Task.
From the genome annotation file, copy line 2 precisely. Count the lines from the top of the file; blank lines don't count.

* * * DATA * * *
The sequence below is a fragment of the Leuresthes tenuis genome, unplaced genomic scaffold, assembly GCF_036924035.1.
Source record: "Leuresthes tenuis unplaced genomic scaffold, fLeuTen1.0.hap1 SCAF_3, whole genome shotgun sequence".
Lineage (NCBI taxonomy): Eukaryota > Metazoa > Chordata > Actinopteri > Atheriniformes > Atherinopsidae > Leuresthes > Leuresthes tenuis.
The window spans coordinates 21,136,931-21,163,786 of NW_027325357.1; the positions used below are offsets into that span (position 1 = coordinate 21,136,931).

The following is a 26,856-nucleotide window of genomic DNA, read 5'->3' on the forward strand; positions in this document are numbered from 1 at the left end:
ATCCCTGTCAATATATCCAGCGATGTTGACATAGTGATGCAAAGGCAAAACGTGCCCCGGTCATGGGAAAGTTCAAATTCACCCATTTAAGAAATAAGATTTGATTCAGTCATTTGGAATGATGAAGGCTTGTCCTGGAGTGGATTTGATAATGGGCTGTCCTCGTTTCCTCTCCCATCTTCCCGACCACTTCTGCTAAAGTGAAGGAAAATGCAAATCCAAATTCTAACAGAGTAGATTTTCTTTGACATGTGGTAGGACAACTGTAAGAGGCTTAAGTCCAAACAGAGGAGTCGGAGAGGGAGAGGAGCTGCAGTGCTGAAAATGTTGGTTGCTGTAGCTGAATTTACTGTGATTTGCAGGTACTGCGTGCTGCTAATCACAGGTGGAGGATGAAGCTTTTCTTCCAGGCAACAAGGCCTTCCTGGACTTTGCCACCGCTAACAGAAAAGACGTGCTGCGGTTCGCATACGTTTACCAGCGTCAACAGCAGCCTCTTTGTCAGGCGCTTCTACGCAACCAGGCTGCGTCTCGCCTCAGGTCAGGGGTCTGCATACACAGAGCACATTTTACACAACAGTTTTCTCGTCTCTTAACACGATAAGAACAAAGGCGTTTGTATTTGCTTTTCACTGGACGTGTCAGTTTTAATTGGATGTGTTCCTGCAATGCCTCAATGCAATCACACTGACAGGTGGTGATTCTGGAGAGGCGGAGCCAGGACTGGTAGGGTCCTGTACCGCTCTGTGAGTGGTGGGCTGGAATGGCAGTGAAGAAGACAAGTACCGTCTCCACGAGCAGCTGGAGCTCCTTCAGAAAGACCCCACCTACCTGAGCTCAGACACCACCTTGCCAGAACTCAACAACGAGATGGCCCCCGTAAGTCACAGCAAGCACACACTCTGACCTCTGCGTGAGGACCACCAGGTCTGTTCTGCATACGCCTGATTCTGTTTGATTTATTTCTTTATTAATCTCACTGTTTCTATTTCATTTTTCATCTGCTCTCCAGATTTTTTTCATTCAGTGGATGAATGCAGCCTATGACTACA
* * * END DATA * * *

Source record: "Leuresthes tenuis unplaced genomic scaffold, fLeuTen1.0.hap1 SCAF_3, whole genome shotgun sequence".